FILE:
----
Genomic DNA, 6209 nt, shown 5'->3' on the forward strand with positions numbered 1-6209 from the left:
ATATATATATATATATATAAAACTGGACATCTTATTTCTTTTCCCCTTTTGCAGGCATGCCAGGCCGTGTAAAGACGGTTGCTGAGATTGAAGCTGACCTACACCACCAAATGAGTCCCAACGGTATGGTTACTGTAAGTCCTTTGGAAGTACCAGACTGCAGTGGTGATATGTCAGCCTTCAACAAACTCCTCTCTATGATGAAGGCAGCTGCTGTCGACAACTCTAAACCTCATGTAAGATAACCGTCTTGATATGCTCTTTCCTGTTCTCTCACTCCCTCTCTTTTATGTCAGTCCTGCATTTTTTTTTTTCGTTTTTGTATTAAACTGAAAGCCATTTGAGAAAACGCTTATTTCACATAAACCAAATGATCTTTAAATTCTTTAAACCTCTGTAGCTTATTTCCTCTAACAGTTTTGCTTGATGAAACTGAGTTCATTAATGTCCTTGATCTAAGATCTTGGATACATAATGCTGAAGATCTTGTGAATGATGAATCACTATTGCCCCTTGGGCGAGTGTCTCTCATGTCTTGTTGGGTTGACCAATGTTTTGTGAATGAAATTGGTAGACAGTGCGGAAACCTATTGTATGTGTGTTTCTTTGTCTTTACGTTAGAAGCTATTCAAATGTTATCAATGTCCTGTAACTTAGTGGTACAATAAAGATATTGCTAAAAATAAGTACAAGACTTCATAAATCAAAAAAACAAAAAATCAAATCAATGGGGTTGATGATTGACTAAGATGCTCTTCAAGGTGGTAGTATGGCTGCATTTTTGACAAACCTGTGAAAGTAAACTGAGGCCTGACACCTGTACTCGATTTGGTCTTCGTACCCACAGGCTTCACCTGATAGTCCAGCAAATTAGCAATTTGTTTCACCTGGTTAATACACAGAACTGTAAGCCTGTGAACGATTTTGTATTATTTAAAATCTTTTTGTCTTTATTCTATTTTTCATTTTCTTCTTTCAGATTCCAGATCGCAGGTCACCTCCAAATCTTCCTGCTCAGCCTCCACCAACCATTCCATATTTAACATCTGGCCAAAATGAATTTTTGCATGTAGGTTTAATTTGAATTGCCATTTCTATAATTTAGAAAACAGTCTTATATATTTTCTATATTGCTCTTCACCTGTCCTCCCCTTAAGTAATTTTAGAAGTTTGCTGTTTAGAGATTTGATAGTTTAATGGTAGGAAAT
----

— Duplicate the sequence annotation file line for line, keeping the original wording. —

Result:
Genomic DNA, 6209 nt, shown 5'->3' on the forward strand with positions numbered 1-6209 from the left:
ATATATATATATATATATAAAACTGGACATCTTATTTCTTTTCCCCTTTTGCAGGCATGCCAGGCCGTGTAAAGACGGTTGCTGAGATTGAAGCTGACCTACACCACCAAATGAGTCCCAACGGTATGGTTACTGTAAGTCCTTTGGAAGTACCAGACTGCAGTGGTGATATGTCAGCCTTCAACAAACTCCTCTCTATGATGAAGGCAGCTGCTGTCGACAACTCTAAACCTCATGTAAGATAACCGTCTTGATATGCTCTTTCCTGTTCTCTCACTCCCTCTCTTTTATGTCAGTCCTGCATTTTTTTTTTTCGTTTTTGTATTAAACTGAAAGCCATTTGAGAAAACGCTTATTTCACATAAACCAAATGATCTTTAAATTCTTTAAACCTCTGTAGCTTATTTCCTCTAACAGTTTTGCTTGATGAAACTGAGTTCATTAATGTCCTTGATCTAAGATCTTGGATACATAATGCTGAAGATCTTGTGAATGATGAATCACTATTGCCCCTTGGGCGAGTGTCTCTCATGTCTTGTTGGGTTGACCAATGTTTTGTGAATGAAATTGGTAGACAGTGCGGAAACCTATTGTATGTGTGTTTCTTTGTCTTTACGTTAGAAGCTATTCAAATGTTATCAATGTCCTGTAACTTAGTGGTACAATAAAGATATTGCTAAAAATAAGTACAAGACTTCATAAATCAAAAAAACAAAAAATCAAATCAATGGGGTTGATGATTGACTAAGATGCTCTTCAAGGTGGTAGTATGGCTGCATTTTTGACAAACCTGTGAAAGTAAACTGAGGCCTGACACCTGTACTCGATTTGGTCTTCGTACCCACAGGCTTCACCTGATAGTCCAGCAAATTAGCAATTTGTTTCACCTGGTTAATACACAGAACTGTAAGCCTGTGAACGATTTTGTATTATTTAAAATCTTTTTGTCTTTATTCTATTTTTCATTTTCTTCTTTCAGATTCCAGATCGCAGGTCACCTCCAAATCTTCCTGCTCAGCCTCCACCAACCATTCCATATTTAACATCTGGCCAAAATGAATTTTTGCATGTAGGTTTAATTTGAATTGCCATTTCTATAATTTAGAAAACAGTCTTATATATTTTCTATATTGCTCTTCACCTGTCCTCCCCTTAAGTAATTTTAGAAGTTTGCTGTTTAGAGATTTGATAGTTTAATGGTAGGAAAT